Stockholm is a beautiful city built on a group of islands.
This cosmopolitan city boasts a beautiful old town with its huge Royal Palace. There are some excellent museums in Stockholm as well as some very good parks.
Although it is expensive, like most other parts of Scandinavia, there is a good selection of budget accommodation in Stockholm.
Stockholm has an excellent public transport network operated by Storstockholms Lokaltrafik (SL), that comprises a metro, suburban trains, buses and trams.
Tunnelbana & suburban trains
Stockholm’s metro system is called the tunnelbana and consists of three lines running through the city centre with connections to the suburban train network. Most travellers find this the easiest way to get around.
The tunnelbana runs between 5am and 1am (later on weekends) with trains running about once every five minutes.
The suburban train network is integrated with the tunnelbana system although services are less frequent. T-Centralen/Centralstation is the hub of both the tunnelbana and the suburban rail network.
Although the bus system is confusing to many travellers, there are a few routes that are useful to travellers including the frequent inner city routes 1, 3 and 4 and route 65, which run from Centralstation to Skeppsholmen.
Night buses run between 1am and 5am every day and are a useful option when the tunnelbana closes down for the night.
You cannot buy tickets on board buses, so you will need to buy either a SL Access card or a travelcard in advance if you plan on riding buses around Stockholm.
Stockholm has a couple of tram routes, but the only really useful one is route 7. The vintage tram, known as Djurgårdslinjen, passes a lot of attractions but it costs more than other public transport options and the Stockholm Card isn’t valid.
Most public transport tickets in Stockholm use the SL Access card, which is a stored value smart card similar to London’s Oyster card. You need to buy a card for 20 SEK and then load credit on the card, which is used to pay for travel on buses, trams and the tunnelbana metro system. This is generally the best option if you are going to be spending a lot of time in the city or if you plan on returning to Stockholm. However single use zone tickets and travelcards are also available, which are a better option for most travellers who are only visiting for a day or two.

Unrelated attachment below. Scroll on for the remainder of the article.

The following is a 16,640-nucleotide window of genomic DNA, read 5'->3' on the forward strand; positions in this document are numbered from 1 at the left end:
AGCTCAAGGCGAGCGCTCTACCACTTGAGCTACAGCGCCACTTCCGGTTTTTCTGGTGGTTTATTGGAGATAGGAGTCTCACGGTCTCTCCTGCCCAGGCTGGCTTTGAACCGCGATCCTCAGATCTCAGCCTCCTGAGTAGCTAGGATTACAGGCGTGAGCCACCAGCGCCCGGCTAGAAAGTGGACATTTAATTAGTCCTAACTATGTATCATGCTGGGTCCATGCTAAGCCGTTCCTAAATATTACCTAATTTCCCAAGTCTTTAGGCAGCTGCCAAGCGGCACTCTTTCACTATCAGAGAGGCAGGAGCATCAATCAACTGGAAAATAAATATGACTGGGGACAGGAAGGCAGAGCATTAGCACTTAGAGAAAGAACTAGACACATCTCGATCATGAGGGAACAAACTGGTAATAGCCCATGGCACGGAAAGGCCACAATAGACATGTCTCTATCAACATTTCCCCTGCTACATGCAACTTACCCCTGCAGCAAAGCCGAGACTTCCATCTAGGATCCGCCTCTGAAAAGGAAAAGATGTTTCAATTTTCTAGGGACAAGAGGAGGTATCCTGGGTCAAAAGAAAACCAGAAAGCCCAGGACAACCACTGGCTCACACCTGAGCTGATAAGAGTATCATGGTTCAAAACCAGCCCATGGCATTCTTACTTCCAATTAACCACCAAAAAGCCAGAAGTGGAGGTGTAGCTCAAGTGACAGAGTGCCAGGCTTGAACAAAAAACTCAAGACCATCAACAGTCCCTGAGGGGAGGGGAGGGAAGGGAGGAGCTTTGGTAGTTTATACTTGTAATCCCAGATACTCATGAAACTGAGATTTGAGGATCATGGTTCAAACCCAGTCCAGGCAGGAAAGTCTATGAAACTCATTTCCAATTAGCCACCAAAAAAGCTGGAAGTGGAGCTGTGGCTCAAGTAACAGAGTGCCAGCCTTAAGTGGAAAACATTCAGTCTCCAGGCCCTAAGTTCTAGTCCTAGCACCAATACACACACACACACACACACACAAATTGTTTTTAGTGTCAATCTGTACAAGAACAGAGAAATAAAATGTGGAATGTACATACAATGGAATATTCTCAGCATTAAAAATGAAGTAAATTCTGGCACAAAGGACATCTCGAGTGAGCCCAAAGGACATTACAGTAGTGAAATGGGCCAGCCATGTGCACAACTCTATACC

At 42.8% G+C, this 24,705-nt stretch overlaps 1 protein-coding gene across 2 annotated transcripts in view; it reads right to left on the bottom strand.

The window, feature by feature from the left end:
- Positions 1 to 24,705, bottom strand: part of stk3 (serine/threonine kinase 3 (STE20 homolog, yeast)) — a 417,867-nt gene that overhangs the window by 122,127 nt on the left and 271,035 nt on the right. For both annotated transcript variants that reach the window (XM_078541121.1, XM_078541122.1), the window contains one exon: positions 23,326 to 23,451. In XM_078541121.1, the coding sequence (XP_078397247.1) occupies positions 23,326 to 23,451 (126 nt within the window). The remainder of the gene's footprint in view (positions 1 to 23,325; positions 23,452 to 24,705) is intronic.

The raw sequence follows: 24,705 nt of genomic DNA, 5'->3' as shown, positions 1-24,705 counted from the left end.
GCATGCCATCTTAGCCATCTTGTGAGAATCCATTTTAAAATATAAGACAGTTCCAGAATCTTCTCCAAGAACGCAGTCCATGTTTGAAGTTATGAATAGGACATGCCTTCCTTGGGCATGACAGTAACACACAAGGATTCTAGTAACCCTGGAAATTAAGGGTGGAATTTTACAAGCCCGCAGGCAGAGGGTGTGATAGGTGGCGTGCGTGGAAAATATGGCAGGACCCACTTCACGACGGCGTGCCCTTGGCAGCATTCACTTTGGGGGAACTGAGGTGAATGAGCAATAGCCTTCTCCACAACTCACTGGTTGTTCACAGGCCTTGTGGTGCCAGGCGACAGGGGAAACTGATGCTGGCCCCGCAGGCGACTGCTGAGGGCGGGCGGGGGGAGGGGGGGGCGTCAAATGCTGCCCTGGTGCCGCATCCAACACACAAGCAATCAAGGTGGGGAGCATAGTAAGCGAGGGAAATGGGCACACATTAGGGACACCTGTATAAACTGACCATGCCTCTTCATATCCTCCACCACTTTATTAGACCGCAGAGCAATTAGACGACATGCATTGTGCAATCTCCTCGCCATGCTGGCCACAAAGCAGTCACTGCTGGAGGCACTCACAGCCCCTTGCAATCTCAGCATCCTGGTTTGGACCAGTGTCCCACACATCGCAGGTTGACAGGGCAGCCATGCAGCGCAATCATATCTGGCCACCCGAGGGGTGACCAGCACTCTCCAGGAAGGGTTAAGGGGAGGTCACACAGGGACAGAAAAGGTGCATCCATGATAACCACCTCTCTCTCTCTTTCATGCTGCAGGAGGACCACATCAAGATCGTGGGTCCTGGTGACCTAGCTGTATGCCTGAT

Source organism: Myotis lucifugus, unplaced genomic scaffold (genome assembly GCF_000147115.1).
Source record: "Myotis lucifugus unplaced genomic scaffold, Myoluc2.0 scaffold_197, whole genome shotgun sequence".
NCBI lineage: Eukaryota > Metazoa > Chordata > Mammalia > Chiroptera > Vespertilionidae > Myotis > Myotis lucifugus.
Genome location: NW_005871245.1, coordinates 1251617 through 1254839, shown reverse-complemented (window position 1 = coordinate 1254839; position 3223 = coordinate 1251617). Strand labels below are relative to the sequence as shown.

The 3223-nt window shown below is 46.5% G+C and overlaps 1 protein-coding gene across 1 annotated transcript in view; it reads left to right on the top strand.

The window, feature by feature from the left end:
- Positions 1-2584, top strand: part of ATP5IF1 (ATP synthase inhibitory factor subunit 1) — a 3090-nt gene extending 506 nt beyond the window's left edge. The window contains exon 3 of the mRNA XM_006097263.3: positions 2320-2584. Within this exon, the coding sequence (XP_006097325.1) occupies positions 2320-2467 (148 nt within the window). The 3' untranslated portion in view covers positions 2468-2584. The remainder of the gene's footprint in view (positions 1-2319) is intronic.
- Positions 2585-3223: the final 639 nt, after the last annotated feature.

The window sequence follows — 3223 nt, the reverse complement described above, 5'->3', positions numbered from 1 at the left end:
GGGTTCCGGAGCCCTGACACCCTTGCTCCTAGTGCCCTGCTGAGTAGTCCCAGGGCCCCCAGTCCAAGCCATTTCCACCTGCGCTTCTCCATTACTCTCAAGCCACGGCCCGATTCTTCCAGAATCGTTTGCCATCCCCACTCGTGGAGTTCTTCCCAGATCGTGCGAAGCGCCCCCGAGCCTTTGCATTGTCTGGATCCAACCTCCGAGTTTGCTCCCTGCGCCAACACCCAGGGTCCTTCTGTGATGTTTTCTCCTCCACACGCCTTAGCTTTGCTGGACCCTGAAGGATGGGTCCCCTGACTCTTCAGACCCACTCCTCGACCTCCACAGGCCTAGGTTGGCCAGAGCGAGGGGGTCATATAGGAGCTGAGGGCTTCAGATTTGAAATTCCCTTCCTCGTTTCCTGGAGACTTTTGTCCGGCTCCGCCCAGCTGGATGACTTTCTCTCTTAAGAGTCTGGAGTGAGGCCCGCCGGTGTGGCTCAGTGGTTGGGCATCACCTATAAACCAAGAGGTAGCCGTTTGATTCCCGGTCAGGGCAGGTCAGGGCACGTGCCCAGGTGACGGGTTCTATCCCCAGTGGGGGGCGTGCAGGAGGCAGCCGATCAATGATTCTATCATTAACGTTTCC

Prices for public transport tickets in Stockholm are based on a zone system and prices are cheaper if you pay using a SL Access card compared with a single use zone ticket.
Stockholm public transport prices
|Single use zone ticket||SL Access card|
|1 zone||SEK 36||SEK 25|
|2 zones||SEK 54||SEK 37.50|
|3 zones||SEK 72||SEK 50|
Many travellers buy a travelcard, which allows 24 or 72 hours transport within the Stockholm region. The 24 and 72-hour travelcards come on a single use ticket so you do not need to buy a SL Access card. There is also a seven-day travelcard, but this must be loaded onto a SL Access card (which costs an additional 20 SEK). 24-hour and 72-hour travelcards are valid for either 24 or 72 hours from the first time you use the card, but the seven-day travelcard is valid from 12.01am on the first day of use until 4.30am the day after the travelcard expires.
Stockholm travelcard prices
|24 hours||SEK 115|
|72 hours||SEK 230|
|7 days||SEK 300 (plus additional SEK 20 for a SL Access card)|